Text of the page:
Motor Trend did a head to head, M3 vs GT ( http://www.youtube.com/watch?v=uOwSPccbzl4 ) and their results indicate what is essentially a draw at the track. Mustang GT having a very slight edge.

        • Amen.

          The GT now has plenty of power (formerly a weak point) and can easily be upgraded to 450-500-plus hp with simple (and fairly cheap) bolt-on parts. The stock GT suspension/brake package is already very good, too. And, again, simple upgrades here can get the car to the same level as the Boss 302 – so it mostly comes down to the status/curb appeal of having the “special” Boss 302 over the “ordinary” GT.

  3. A couple of minor corrections from a Corvette aficionado (I have two and have been in about 3 Vette clubs).

    1. Technically, the Corvette was not made for model year 1983 (between the C3 and C4 generations) and most would argue that it does not, therefore, qualify for longest continuous production. There were, though, a handful of ’83 models built that were simply ’82 models, but supposedly they were destroyed.

    2. The first year of Corvette production was 1953, not ’54. Most of those we’re sold to VIPs, but some were sold to normal Joe Public.

    3. The only car bargain I can think of that approaches the performance per dollar value of the higher end Corvettes is the Nissan GTR. similar money to the Z06 but with better all around performance.

    4. Even the highest end production Mustangs and Camaros cannot keep up with a base model Corvette on a track. 0-60 is not all there is to performance. Real performance cars can handle curves. I’ve been to enough SCCA track days with both Mustangs and Corvettes to know that even the highest end production Mustangs can’t keep up with a C4 Corvette on a tight track. I’ve seen the time slips.

    5. Unless I’ve missed something, and the Z06 got slower (it may have), quarter mile times are in the high 11 sec range, and top speed is 198-200 mph. My 2007 Z06 is an 11 s car stock with my big butt in it.

    I think, though, you’ve captured the general idea behind the Vette. Supercar performance at half (or less) the price. Add that the interior is actually quite comfortable, has lots of actually usable trunk space, and it makes a heckuva long range cruiser with economy car highway mileage and it’s tough to beat. Along with the Mustang, it’s a quintessential American classic.

  4. I hope I don’t offend anyone here but I have not been a fan of the Corvette since ’63. My preference being in the Mustang line.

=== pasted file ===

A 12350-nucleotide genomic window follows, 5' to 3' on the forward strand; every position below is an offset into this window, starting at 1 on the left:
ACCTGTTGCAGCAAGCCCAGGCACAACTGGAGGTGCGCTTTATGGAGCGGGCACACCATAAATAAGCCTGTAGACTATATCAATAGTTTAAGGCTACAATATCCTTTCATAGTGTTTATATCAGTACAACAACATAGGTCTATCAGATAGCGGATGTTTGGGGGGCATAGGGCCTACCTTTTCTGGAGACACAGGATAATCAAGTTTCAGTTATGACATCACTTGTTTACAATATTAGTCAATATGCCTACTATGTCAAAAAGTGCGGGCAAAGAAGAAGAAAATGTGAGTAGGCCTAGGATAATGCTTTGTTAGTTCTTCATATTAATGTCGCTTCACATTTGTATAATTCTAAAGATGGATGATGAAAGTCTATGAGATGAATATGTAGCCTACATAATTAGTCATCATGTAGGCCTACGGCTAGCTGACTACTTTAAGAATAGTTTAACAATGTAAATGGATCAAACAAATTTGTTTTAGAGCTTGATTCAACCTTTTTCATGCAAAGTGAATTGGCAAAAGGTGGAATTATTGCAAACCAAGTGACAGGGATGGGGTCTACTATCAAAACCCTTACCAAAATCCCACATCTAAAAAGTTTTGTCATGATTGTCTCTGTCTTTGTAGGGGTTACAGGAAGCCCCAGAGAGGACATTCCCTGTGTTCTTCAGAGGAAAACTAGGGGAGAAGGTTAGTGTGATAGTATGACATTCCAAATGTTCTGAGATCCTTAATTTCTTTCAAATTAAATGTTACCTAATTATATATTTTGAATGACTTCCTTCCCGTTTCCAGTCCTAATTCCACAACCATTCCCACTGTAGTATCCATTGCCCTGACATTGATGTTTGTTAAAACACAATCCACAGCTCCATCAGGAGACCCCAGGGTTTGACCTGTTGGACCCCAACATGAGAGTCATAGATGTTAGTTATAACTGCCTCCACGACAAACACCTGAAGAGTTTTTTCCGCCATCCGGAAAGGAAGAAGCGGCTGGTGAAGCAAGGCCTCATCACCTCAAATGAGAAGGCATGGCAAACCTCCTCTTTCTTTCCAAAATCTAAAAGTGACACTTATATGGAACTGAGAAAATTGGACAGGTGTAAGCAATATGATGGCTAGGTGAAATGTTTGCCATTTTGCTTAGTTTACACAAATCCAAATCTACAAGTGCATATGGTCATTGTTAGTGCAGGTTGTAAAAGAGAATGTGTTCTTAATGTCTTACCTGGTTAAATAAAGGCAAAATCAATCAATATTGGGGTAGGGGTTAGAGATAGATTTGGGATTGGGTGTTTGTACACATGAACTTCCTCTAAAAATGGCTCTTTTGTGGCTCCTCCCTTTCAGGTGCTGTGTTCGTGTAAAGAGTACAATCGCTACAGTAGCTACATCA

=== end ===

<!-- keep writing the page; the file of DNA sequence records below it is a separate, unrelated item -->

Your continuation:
• This is purely anecdotal and not scientific, but I don’t know many females who like Corvettes. The same was was (or seemed to be) true of the Firebird/Trans-Am and last generation Camaro, too. The Mustang apparently has broader appeal; not just to women but also to older people, etc. I think this is one of the reasons why it has endured as long as it has and been as successful as it is.

      • I try to like Corvette. I really do. I don’t like the look of them, I just don’t. When I sit in one I find the only way I am going to be able to drive it without pain and scrunching down to see out is to have a custom seat made or something. No amount of build quality or performance can make up for those two factors.

        • I got a Nissan 370Z after I had the Corvette; the Z is more of a sports car – properly defined – than the Corvette, which is arguably more of a GT exotic. The car’s interior is a weak point, especially relative to a Porsche – or even the 370Z, which starts out much lower, around $32k. Still, I respect the ‘Vette for the incredible performance – and practicality – it gives you.

  5. GREAT article Eric, thank you!

    I’m reminded each time I read about Corvettes what amazing technology unfettered Americans are capable of producing–and it saddens me to think that GM now stands for “Government Motors”.

    How COULD they screw it up so badly?

    This is the company that invented, among other things:
    * magnetorheological shocks that can vary damping hundreds of times a second
    * aluminum hydroforming to make impossibly stiff, light, and complicated aluminum frame components
    * forced liquid abrasive honing–I don’t know the industry term for it, but the Z06’s engine is ported and polished by forcing a slurry of aluminum oxide abrasive through the intakes, heads, and headers to maximize flow

    And a thousand other clever technologies licensed world-wide. But they needed a government bailout?

    This supports my thesis that an American MBA is a euphemism for a lobotomy. How else could you squander all that good American inventiveness and hard work?

    • Thanks!

      In answer to your question: The engineers are brilliant but they’re often hamstrung by bureaucracy/management. This was especially true during the Roger Smith era. I wish GM had just reorganized on its own, without going hat in hand to Uncle Sam. The really necessary changes would have been made – and GM would have emerged a stronger/better company.